Do you travel light?
I don’t; though it is an ideal I have crept toward over the years. To be able to travel light shines as an ideal only because I know what it is to travel HEAVY.
When the babies were young and airlines used to let them fly free under 2 years old, I would get a hankering come spring, to visit my Grandma on the farm and introduce her to one or the other of them, whosoevers ‘turn’ it was.
What a harrowing event it can be travelling with a toddler single-handed, especially when you have no clue how to travel light. Is there a way to do this with a baby, a baby carrier and a baby’s diaper bag all hanging from hip and shoulder on one side while you cling to your own carry-on, your purse, a blanket and that hot lunch of BBQ beef and peach pie that you grabbed but didn’t have time to finish before they called your flight to the gate…? I chuckle at the memory. Those were the days when restrictions were lax and they didn’t keep such strict track of exactly how many items you were towing through the gate, so long as you could get to your seat. Whew! Just barely.
But it is occasions like this that make travelling light look so ideal!
I’m pleased to see there are tutorials available for these things. If you’re curious, a fantastic bunch of practical information can be found at OneBag.com—the Art and Science of Travelling Light. But regardless of how much good advice you find it will come down to a willingness to do without something—the something that you just might need, the other thing that ‘would be nice’ and the extra stuff that you wouldn’t want to be without in case…
It seems that we are determined to carry with us those things that make us feel at home, and it is precisely these things that bog us down and keep us from being fully present in the places we travel through and to. To be convinced to pack light we must first “understand that attempts to replicate one’s “familiar” lifestyle are a good way to subvert a common goal of such temporary relocations: experiencing the place and purpose of the destination.” –OneBag.com
Or put more bluntly:
Trip enjoyment is inversely proportionate to the amount of crap (distractions) you bring with you. –Tim Ferriss
I hadn’t thought of it that way. The point is not to bring ‘home’ with me, but to temporarily suspend the need for every comfort so as to experience the present and fulfill my purpose in it. Ahhh……….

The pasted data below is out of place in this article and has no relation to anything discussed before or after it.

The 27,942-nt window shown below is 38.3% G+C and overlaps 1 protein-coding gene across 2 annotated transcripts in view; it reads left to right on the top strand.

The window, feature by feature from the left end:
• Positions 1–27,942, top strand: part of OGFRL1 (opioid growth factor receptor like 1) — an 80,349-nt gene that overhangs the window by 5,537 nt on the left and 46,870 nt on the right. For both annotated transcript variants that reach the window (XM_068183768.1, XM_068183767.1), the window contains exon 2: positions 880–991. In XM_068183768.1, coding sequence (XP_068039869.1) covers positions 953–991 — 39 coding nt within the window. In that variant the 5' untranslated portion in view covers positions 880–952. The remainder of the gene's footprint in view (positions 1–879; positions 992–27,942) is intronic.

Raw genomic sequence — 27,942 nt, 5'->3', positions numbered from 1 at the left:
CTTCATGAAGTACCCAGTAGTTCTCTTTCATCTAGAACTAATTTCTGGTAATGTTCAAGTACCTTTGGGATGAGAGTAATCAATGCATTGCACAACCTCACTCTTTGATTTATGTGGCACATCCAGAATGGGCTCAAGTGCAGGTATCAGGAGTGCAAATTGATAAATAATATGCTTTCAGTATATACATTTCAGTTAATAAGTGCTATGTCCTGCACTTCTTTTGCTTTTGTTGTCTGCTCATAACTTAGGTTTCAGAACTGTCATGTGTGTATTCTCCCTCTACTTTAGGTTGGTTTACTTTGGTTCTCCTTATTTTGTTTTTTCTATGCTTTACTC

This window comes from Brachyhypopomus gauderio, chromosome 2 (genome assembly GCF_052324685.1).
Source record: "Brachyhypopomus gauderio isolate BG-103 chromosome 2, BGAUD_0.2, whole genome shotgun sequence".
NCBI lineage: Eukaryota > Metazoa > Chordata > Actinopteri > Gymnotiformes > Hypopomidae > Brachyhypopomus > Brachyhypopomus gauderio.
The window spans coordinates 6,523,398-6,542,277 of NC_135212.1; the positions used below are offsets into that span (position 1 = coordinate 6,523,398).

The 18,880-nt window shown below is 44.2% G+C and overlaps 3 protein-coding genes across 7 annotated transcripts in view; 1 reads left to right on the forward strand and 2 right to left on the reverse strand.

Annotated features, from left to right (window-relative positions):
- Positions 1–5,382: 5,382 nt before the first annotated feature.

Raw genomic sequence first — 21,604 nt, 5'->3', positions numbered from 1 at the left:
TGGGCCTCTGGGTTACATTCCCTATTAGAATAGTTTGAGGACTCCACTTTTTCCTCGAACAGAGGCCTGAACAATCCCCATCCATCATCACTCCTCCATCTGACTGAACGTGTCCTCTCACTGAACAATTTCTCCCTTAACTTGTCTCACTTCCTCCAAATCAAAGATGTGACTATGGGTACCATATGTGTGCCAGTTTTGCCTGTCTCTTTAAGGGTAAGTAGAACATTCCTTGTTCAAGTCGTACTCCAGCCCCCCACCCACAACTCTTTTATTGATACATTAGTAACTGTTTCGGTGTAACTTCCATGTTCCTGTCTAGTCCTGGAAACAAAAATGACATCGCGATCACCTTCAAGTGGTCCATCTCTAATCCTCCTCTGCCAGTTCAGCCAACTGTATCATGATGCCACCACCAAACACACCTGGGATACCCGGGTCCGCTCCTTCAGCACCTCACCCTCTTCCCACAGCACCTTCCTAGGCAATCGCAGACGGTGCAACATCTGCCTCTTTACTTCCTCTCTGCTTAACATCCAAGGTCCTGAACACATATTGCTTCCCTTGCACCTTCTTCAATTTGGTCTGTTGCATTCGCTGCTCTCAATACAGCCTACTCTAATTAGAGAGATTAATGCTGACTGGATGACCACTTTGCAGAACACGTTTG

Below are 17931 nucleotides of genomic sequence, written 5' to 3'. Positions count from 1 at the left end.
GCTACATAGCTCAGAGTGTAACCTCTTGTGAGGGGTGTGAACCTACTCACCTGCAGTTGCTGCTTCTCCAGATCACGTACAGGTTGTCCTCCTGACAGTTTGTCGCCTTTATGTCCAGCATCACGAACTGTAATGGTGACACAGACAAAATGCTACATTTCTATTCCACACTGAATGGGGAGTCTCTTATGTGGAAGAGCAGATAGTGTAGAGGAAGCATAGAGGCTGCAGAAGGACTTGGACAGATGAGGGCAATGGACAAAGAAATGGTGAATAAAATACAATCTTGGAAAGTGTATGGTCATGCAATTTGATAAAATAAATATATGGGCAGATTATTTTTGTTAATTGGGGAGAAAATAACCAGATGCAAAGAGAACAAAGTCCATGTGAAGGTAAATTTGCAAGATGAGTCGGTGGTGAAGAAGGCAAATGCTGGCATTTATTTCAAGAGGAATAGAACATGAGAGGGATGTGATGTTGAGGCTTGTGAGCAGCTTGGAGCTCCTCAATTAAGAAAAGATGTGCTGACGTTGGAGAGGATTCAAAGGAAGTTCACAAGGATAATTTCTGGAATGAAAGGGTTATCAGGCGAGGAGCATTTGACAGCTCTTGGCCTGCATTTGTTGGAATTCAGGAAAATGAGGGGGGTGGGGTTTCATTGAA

Now, I have no intention of writing a travel blog here, but I read these things with the backdrop of last week’s post in my head—that long one I intend not to repeat this week (!) It was about Abraham, sojourning in a foreign land, by faith in the One who has promised to give it to his descendants as their home. Abraham, traveling light, with his most precious possession–God’s promise.
Sojourning. I like the ring of that word, such a nice way to describe a temporary stay. And once I saw it in the life of Abraham it started popping up everywhere.
re: Abraham’s descendants: “Your offspring will be sojourners in a land that is not theirs and will be servants there, and they will be afflicted for 400 years.” Gen.15:13 (Now that was a long sojourn!)
re: Isaac: “Sojourn in this land, and I will be with you and will bless you.”
Gen 26:3 ESV
re: Lot, facing the scoundrels of Sodom: “And they said, ‘This fellow came to sojourn, and he has become the judge!’” Gen 19:9 ESV
It seems we kin of Abraham are destined to be sojourners this side of Home. We are strangers here, misfits, foreigners. Jesus said so: “If you were of the world, the world would love you as its own; but because you are not of the world, but I chose you out of the world, therefore the world hates you.” Jn.15:19
“We know that we are from God, and the whole world lies in the power of the evil one.” (1Jo 5:19) If this is not readily apparent around you, have a peek at our forebears in the faith in Hebrews: